The blog of SV Footprint
In a nutshell, the cove turned into a shore break, the anchor somehow failed, and the boat was lost. I believe they had a Spade 80 (33 pounds), all 1/4-inch G43 chain rode, and a bridle, but I'm working from memory and a cursory search or older blog posts. If we consider the case of a catamaran on an all-chain rode in exposed conditions (based upon the this calculation) we must quickly conclude that there was simply no way the anchor could hold--the strain peaks at 7,550 pounds, well over the breaking rating of 1/4-inch G43 chain. This is before the effect of breaking waves is considered. Any veteran of ocean beaches has felt the difference between the gentle vertical undulations of a wave in deep water and sharp impact of a breaker, which would throw the boat up and backwards with a force exceeding the displacement of the boat.
They might have survived this on a combination rode--20 feet of chain plus 1/2-inch nylon 3-strand--for much the same reason a big fish can't escape light tackle in open water--he can't get a good solid snatch on the line, it just keeps stretching. But we can't truly know.
I've just converted to an all-chain rode, for reasons of convenience--the windlass handles it more easily--but now will need to find a solution for this scenario, should I (...when I...) face it. One solution would be a 50- to 100-foot snubber secured to the chain with a prusik knot or locking chain hook... but how would it be deployed in quickly worsening conditions? It couldn't. Would it be more practical to lengthen the bridle with extensions made of softer stuff, perhaps 7/16-inch nylon, perhaps 70 feet long, capable of stretching 4-6 feet in extreme conditions? I carry a retired climbing rope meeting just these requirement, designed to absorb climbing fall energies in exactly this range. Yup, I think that's the plan.
What can we take away from this expereince, and this discussion?
- Shallow anchorages are very bad when waves move in. There may have been no effective mooring solution in the waves they saw.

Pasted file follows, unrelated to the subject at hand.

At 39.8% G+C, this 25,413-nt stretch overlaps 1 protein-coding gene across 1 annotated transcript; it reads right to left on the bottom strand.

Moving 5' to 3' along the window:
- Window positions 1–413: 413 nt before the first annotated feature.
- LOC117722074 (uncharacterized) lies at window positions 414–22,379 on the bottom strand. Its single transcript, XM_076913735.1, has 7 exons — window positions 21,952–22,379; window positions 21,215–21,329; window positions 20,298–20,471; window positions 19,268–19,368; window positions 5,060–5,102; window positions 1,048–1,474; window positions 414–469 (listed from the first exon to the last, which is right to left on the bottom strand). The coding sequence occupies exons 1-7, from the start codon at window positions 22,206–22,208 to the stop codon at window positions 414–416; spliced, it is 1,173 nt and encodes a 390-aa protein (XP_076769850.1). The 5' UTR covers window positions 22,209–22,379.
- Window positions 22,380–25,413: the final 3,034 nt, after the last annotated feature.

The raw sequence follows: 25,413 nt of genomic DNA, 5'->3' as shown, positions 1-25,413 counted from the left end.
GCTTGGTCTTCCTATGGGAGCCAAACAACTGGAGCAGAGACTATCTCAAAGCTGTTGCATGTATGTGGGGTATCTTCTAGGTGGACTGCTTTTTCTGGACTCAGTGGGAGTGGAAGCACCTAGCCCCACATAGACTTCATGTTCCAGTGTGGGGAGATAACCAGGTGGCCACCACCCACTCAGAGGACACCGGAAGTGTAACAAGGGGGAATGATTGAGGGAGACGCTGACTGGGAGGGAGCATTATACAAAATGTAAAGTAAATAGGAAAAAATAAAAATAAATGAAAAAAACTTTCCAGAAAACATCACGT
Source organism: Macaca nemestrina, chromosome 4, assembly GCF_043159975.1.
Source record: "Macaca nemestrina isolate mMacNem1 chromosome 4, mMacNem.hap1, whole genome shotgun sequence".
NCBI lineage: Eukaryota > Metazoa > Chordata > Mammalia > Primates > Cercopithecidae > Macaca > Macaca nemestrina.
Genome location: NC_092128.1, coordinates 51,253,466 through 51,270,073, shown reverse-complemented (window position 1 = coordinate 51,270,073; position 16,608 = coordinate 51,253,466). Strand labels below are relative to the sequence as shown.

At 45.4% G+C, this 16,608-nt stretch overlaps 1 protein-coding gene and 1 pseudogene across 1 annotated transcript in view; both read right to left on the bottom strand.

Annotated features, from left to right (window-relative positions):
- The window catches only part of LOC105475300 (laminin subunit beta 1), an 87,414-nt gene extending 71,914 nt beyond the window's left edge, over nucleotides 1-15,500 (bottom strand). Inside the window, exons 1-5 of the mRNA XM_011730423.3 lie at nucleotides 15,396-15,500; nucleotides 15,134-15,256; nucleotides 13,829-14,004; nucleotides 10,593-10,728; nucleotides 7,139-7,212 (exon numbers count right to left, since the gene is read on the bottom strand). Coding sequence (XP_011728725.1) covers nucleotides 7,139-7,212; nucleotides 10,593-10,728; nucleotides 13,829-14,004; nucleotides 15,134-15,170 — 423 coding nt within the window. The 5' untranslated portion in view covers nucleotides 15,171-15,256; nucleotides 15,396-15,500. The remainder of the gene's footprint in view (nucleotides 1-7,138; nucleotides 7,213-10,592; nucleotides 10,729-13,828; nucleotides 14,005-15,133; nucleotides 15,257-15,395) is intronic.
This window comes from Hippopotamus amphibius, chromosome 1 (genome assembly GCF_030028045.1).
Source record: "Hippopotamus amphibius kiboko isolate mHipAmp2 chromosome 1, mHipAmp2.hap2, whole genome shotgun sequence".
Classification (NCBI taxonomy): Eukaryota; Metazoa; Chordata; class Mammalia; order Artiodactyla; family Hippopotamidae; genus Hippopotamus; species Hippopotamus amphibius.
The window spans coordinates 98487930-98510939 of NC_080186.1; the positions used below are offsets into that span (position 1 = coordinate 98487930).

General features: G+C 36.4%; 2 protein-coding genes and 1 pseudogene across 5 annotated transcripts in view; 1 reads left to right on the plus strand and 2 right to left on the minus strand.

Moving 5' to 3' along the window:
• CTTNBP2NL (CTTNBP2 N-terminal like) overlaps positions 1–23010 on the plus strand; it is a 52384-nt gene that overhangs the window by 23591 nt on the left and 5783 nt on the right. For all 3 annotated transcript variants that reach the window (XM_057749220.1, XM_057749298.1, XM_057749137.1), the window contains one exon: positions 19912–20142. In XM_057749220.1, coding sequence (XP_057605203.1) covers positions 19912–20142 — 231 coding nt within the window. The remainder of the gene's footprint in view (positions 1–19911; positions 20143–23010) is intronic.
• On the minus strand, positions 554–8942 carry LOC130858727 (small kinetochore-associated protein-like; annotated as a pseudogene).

- All-chain may be a mistake in some circumstances. We all need to consider a way to ease the impact load.
- They had a bridle and it didn't matter. Two 15-foot lengths of 5/8-inch nylon simply don't stretch enough to change the math. Longer, undersize bridle lines would help, but most sailors over-size them for better durability. Unless they were 75 feet long and more slender, I doubt the outcome would have been any different.
- Jackline Insurance gets top marks.
And by all means read their blog. They've had some wonderful adventures and tell the story well.
Strengths of all-chain rodes:
- Excellent chafe resistance, where rocks and coral are present.
- Quiets the motion of the boat in shifting winds. Thus, better holding in moderate conditions.
- Matches the swing to other boats on chain.
- Can help the anchor re-set on a shift by slowing the rate at which the direction of pull changes (the chain has to pull across the bottom and through the mud if deeply set, making the change more gradual and allowing the anchor to slowly redeploy to face the new strain).
- Easier to handle with a windlass.
- Generally longer life, though this is only true in areas with abrasive bottoms. In the Chesapeake, corrosion often destroys the chain of the weekend or occasional sailor before abrasion gets the rope. The rope-to-chain splice should be remade every year or two, depending on chafe.
- Greater surge forces in gusts than a mixed rode--about double.
- Greater surge forces in waves--about four times--if combined with strong winds, which serve to straighten the chain and eliminate the shock absorbing potential of the catenary. The chain itself cannot absorb the surge as it has no stretch, and thus, has reduced holding in extreme conditions.
- Expensive. Not really important, in the grand scheme of things.
- Harder to handle without windlass. Need a chain stopper or equivalent, in addition to bow cleats.
- Harder to handle as kedge or secondary rode.
Another detailed treatment of anchor rode loading, by Don Dodds, author of Modern Cruising Under Sail. This is rather long and convoluted, but arrives at very similar conclusions; anchoring in shallows on all-chain rodes is fatal if the waves pick up.
Don Dodds Anchor Rode Calculations Part I
Don Dodds Anchor Rode Calculations Part III
And a summary of some on-line discussion:
Compuserve Group Anchor Discussion